Just because the analysis of financial time series data may suggest cycles exist does not imply that the cycles are precise. As mentioned earlier, all three aspects of a wave vary over time, and as wave is added to wave, the errors become large. Because market cycles tend to synchronize at lows, the estimate of the phase is relatively easy. The analysis just begins at a major price low where presumably most cycle lows coincide. The estimate of amplitude varies too much for projection purposes. Amplitude is often called the power of the cycle in electronic analysis circles, where it tends to be a constant in those applications. In the financial world, power can be influenced greatly by exogenous, unpredictable events. The study of amplitude becomes nonproductive. The third aspect of the cosine wave, the period, often remains relatively constant but can sometime have large errors. Estimates are based on immediate past price history. As an example, a 20-day cycle low can occur several days before or after the expected 20 days from the last low, which itself may have been several days before or after its ideal location. The 20-day cycle, from spectral or other analysis, may only be 19.2 days, or it may be 20.4 days. Cycle periods, therefore, are indefinite and have error. This means that for investment purposes, all cycles should be used only as a guide. Even the well-established, seasonal cycle has actual high and low dates that vary considerably from year to year.

**Harmonics**

One of the interesting aspects of cycles first observed by Hurst in market data is that cycles tend to have period lengths a multiple of two or three longer or shorter than the next larger or smaller cycles. In other words, a cycle of 20 days will indicate that another longer cycle of either 40- or 60-days length exists and that another shorter cycle of 7 or 10 days exists. The longer is either two times or three times the observed cycle, and the shorter is either 1/3 or 1/2 the observed cycle. This observation is useful when one specific cycle is determined because it leads the analyst to what intervals to look for in longer and shorter cycles. Hurst believed that the ratio of two is more common. Others, such as Tony Plummer (2003), have hypothesized that three is the correct multiple.

In the April 1987 issue of Technical Analysis of Stocks and Commodities Magazine, Frank Tarkany compared his analysis of weekly market cycles with that of three other well-known analysts. Table 19.1 provides a summary of Tarkany’s comparisons. All four of the analysts found 26-week cycles; this 26-week cycle is the base cycle. These analysts also noticed multiples of 26 weeks, suggesting that an autocorrelation exists between cycle periods. These cycle periods are called nominal periods because they occur regularly in most financial time series data.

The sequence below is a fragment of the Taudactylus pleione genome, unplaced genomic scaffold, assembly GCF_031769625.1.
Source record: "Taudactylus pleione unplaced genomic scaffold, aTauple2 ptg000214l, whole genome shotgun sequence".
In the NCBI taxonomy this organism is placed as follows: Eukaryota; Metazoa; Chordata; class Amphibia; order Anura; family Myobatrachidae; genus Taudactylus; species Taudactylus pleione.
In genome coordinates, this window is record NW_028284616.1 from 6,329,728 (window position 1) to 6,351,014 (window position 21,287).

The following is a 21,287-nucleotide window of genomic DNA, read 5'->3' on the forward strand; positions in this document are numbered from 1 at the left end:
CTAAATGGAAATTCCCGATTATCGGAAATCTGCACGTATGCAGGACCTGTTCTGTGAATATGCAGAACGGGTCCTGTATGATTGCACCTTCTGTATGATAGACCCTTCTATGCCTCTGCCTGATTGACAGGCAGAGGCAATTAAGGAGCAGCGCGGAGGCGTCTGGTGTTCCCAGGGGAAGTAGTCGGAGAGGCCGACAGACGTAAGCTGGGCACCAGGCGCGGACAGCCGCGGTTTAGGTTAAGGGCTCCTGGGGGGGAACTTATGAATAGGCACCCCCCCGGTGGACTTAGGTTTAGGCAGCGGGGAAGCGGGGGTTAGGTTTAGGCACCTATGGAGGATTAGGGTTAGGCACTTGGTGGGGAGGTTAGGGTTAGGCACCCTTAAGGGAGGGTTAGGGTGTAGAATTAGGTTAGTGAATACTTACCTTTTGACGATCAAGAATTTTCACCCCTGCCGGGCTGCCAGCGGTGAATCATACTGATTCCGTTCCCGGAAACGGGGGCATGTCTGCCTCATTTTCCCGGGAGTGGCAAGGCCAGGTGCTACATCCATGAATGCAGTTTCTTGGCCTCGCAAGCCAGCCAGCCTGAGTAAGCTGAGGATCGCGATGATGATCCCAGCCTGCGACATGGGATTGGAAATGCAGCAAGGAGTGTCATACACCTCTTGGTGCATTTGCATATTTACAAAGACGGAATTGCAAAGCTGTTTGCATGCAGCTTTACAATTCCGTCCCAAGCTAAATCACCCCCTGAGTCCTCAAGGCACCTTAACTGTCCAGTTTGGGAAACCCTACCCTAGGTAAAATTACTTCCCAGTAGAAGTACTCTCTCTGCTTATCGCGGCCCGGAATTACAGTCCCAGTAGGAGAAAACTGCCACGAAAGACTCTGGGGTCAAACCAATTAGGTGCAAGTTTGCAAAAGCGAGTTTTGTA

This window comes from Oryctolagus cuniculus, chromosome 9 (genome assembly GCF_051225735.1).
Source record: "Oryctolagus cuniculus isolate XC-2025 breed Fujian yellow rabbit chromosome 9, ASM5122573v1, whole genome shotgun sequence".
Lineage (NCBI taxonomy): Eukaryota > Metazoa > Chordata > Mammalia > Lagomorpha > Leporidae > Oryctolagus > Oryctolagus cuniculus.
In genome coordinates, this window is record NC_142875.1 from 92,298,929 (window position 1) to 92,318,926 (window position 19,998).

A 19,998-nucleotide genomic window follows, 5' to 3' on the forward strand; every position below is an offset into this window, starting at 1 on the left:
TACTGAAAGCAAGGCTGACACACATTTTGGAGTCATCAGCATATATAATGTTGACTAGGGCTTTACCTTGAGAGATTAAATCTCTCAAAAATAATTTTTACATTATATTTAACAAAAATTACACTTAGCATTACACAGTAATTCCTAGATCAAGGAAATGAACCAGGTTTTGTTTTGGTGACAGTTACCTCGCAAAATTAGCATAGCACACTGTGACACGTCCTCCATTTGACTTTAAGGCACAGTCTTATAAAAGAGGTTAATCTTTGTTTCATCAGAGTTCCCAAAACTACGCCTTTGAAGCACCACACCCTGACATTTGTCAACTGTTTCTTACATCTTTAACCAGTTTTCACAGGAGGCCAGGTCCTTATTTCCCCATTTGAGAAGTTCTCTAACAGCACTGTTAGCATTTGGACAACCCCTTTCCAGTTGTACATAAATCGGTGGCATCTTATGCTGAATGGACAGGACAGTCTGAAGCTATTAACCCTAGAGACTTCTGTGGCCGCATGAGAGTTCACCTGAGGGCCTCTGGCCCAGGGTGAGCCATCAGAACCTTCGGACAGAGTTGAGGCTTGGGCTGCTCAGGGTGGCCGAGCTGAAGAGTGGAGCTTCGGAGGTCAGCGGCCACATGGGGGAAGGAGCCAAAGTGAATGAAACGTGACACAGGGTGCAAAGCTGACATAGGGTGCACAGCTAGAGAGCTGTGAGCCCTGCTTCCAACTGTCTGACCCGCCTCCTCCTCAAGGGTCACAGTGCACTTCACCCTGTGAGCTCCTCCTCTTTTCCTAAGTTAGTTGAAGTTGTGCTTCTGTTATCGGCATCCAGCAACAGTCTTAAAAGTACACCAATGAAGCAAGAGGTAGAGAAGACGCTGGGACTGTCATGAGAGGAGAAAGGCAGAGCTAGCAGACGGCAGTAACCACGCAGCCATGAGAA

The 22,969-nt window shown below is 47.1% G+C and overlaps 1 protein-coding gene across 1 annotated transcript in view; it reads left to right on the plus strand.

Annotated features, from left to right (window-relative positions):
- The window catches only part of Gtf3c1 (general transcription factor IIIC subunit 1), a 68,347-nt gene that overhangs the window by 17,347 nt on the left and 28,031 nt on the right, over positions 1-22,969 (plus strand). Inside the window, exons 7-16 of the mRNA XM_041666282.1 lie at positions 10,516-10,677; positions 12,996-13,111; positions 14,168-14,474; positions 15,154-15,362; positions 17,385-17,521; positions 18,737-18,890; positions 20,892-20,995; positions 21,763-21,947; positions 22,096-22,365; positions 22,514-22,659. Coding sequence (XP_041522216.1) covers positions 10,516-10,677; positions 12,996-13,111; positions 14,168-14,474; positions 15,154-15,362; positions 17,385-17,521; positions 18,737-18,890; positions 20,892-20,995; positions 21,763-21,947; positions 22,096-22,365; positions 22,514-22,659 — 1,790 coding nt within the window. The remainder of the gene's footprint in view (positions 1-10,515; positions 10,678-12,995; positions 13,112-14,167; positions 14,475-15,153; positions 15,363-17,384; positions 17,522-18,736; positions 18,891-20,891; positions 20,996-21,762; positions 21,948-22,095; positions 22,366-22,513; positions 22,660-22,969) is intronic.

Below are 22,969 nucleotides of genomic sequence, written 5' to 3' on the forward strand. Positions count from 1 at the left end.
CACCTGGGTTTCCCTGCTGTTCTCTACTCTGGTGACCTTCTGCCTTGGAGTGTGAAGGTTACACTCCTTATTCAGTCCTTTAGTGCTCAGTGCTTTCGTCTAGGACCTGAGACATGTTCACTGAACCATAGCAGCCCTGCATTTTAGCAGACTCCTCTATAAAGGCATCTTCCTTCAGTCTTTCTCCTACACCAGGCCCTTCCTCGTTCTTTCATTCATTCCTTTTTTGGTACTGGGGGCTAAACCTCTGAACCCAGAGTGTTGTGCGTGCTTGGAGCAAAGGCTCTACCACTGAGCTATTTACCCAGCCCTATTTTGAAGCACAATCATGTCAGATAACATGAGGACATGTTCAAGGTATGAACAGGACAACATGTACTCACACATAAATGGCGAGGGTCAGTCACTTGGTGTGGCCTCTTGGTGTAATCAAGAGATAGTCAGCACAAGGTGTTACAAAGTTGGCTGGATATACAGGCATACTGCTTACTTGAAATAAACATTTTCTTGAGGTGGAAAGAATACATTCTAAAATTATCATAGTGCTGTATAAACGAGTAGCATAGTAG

Notice that several of the cycles appearing in Table 19.1 are stock market cycles we have mentioned in previous chapters. The well-known presidential cycle is very dependable, as is the seasonal cycle. They are both multiples of the 26-week base cycle—the seasonal cycle by two, and the presidential cycle by eight (or 2 x 2 x 2). Thus, the Hurst hypothesis that cycles tend to occur in multiples of two or three seems to make sense.

**Inversions**

One of the most difficult observations for the analyst to face is the inversion. Occasionally, where a cycle low is expected, a peak occurs instead. No satisfactory explanation has been given for its existence, but several observations have been noted.

Inversions can occur at either peaks or troughs, but most often they occur at peaks in harmonic cycles when the next longer cycle is at a peak. This make sense only if the next higher order cycle is a multiple of two. For example, a cycle of 20 days should make a low every 20 days. If the next higher order cycle is 40 days, synchronous with the 20-day cycle, and peaking, a 40-day peak ideally should occur just as a 20-day cycle is making a low. Thus, the 20-day cycle low is masked by the peaking of the 40-day cycle and is often difficult to decipher. When this occurs, the inverted cycle low often has just a small short-term “dip” within the peak of the higher order cycle. This dip resembles an M where the small low between the two small peaks is the actual cycle low that is being overcome by the longer cycle. Proof of the low coinciding with the longer-cycle high occurs when the subsequent decline breaks below the dip. If a longer cycle is due to peak, this is the sign that its declining portion has begun.

Previously, we noted that cycles are not strict harmonics but specific time-separated events. The habit of producing lows at constant intervals can be interspersed with highs at the same intervals because both are important market events. Thus, a long string of events occurring at specific intervals that is primarily dominated by low events but interspersed with occasional high events at the same periodic times can look like a harmonic wave for the period that the lows are occurring but be confusing from a cyclical standpoint. However, the progression is only a time sequence of events. Analysts thus assume inversions are anomalies within a harmonic-type wave when the wave is actually an event wave, not a true mathematically defined cycle.

Source: Kirkpatrick II Charles D., Dahlquist Julie R. (2015), *Technical Analysis: The Complete Resource for Financial Market Technicians*, FT Press; 3rd edition.